The list of contest results against years from BBR that Wendy showed is interesting, and something I've pondered over. The first thing to note is that the amount of contest coverage is dependent on two major factors: 1) How many contests were documented in the banding press at the time; 2) Whether someone has taken the large amount of time needed to go through back issues of band papers to pull them out - surprisingly often, they have (thank you Dave Holland for all your hard work). It also reflects a growing international set of contests in recent years (particularly in Switzerland, where there are many regional events), which drives much of the apparent recent increase. Some long-term patterns seem clear - slumps during both WW1 and WW2, periods of strong interest before both, and regrowths back to a new normal afterwards. There are times where a period of strong documentation can potentially distort the numbers - e.g. the era of Brass Band Annuals in the 1890s and 1900s, when the publication would collect together all the contest results for the year that they were aware of into one book.

    I would suggest that the apparent greater number of bands participating shown there is largely down to two major factors: 1) Increased international geographic spread of British-style brass banding, and 2) Bias in reporting towards more recent events.

    I would also speculate that the decrease in band numbers is seen most sharply on the non-contesting scene. Before WW1, there were astonishing numbers of little village bands, groups that were often low on numbers, non-standard in instrumentation, and longer on civic pride than musical achievement - naturally these did not tend to compete. In some areas, every village had its own band (some more than one).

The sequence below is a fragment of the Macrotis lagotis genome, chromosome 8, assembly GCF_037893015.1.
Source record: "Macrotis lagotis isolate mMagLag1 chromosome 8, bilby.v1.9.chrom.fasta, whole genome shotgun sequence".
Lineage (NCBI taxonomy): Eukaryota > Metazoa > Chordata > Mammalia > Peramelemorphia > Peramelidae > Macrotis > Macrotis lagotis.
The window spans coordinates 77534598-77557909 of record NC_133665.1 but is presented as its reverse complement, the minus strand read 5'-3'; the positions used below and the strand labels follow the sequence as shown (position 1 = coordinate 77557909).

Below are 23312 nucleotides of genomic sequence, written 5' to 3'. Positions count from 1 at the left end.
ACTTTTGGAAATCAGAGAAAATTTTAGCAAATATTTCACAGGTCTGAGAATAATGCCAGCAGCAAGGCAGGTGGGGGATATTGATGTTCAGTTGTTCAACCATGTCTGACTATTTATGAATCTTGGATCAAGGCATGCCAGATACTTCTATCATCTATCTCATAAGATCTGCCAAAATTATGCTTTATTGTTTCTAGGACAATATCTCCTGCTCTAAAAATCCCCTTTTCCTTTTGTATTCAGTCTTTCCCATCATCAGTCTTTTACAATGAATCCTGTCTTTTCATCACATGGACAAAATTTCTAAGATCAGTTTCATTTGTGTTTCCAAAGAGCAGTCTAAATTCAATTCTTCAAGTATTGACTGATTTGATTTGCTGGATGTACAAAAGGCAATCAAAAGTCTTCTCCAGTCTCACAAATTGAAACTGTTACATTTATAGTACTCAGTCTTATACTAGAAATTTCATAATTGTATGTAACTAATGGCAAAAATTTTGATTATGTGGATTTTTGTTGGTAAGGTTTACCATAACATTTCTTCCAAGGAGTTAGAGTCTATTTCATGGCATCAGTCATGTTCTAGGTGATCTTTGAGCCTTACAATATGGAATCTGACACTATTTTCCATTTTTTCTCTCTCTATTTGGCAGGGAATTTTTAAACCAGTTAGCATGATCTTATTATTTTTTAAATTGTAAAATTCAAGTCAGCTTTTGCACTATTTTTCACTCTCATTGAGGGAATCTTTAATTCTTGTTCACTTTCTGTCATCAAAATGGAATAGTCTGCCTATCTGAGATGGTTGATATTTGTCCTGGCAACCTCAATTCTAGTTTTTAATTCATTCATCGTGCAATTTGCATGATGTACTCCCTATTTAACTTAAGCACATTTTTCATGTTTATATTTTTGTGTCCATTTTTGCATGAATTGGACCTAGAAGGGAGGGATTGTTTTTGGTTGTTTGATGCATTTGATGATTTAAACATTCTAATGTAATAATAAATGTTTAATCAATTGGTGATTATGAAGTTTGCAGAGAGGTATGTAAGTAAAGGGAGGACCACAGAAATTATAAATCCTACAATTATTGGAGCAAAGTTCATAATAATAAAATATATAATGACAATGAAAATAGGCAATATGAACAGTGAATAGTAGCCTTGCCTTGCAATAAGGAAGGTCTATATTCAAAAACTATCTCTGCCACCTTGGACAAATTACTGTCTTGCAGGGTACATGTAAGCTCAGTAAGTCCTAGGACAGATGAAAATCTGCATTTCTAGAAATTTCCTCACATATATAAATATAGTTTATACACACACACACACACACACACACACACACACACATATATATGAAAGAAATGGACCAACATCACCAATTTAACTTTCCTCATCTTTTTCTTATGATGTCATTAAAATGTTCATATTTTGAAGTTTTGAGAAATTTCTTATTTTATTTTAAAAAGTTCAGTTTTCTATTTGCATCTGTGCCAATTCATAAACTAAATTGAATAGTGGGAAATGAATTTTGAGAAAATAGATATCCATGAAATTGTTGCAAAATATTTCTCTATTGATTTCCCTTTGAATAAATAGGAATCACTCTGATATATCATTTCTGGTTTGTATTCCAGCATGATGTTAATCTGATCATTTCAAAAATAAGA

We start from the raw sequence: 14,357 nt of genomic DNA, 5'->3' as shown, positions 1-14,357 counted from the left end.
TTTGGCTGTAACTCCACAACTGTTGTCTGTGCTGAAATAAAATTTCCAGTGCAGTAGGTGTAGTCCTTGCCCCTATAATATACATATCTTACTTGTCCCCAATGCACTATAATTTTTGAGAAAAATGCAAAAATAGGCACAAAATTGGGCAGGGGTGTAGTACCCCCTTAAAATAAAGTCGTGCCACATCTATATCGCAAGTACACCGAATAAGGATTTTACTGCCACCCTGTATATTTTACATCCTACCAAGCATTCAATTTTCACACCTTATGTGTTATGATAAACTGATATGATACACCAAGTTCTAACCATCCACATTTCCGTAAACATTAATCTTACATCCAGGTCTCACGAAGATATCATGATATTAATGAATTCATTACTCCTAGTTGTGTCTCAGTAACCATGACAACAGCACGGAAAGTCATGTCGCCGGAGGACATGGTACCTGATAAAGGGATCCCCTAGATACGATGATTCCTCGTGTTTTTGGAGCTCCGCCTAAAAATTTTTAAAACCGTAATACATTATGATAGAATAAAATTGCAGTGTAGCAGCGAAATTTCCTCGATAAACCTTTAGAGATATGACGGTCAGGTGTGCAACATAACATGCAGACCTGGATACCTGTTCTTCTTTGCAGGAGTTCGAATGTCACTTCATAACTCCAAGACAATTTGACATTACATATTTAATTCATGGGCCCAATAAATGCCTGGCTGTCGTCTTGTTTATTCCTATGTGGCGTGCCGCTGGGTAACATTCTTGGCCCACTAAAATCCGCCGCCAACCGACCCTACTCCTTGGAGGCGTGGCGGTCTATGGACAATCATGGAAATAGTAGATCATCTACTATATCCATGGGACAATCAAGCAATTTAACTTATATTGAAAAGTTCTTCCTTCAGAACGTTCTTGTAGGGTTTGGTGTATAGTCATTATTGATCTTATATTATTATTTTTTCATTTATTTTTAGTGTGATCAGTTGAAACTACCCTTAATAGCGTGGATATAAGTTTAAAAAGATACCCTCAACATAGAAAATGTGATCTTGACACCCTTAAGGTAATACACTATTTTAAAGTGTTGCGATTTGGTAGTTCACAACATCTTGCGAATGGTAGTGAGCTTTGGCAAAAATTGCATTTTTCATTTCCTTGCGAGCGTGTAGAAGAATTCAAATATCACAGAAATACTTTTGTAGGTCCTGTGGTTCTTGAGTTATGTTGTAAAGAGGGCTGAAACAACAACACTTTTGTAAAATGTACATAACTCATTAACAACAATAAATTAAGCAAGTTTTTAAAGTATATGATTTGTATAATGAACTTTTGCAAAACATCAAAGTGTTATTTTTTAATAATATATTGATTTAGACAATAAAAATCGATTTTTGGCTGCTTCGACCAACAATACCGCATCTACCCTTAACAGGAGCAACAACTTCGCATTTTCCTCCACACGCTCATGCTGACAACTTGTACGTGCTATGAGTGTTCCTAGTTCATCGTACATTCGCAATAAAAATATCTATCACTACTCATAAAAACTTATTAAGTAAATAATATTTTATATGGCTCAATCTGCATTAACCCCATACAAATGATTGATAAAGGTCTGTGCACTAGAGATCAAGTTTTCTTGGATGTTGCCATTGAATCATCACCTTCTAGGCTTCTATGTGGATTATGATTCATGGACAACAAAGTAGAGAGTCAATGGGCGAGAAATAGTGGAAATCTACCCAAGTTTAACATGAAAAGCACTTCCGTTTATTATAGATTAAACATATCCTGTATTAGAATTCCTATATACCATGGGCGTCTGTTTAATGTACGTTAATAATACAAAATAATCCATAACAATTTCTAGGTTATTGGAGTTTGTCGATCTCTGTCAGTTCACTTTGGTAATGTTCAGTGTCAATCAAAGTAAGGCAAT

Last edited: May 18, 2016
  8. DS2014

    DS2014 Active Member

    There was an anecdote recounted in the back of this month's Brass Band World magazine. It concerned a Black Dyke bass player who once turned up late after lunch for a recording session. Following the session, when challenged about his tardiness, he apologized and said it was because he had met his wife for lunch, during which she had a heart-attack, and he had had to wait for the ambulance. When asked how his wife was, he said he didn't know, because he had just waited for the ambulance to take her away and since then he had been at band doing the recording session.

    I recall another anecdote, I think Bob Childs wrote it, about a player's wife who phoned to say her husband wouldn't be at rehearsal because he had had an accident at work. When asked what happened, she said he'd been hit by a wrecking-ball. When asked if he was alright, she said it wouldn't have been so bad had the wrecking ball, having flattened him, hadn't return on its swing and flattened him for the second time. Not to worry, though, she said, he'll be at band on Thursday.

    My point is that I think brass banding was once a movement made up mostly of men, in an era/culture when men did manly things and didn't shoulder their fair share of raising a family and running a household. I suspect this is at least partly the reason why bands can undertake fewer contests and concerts, struggle with attendance, commitment, and filling vacant seats.
     
  9. Bbmad

    Bbmad Active Member

    Its all there to be seen. More contests overall and more bands competing than ever
     
  10. Accidental

    Accidental Supporting Member

    forgive my ignorance, but WHERE exactly can it be seen? Where are your facts and figures?
    (Apart from the BBR list which Moomin has already discussed)
     
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  12. Bbmad

    Bbmad Active Member

    On the BBR list, it shows year on year increases. Its only May and already loads of bands have competed in many contests.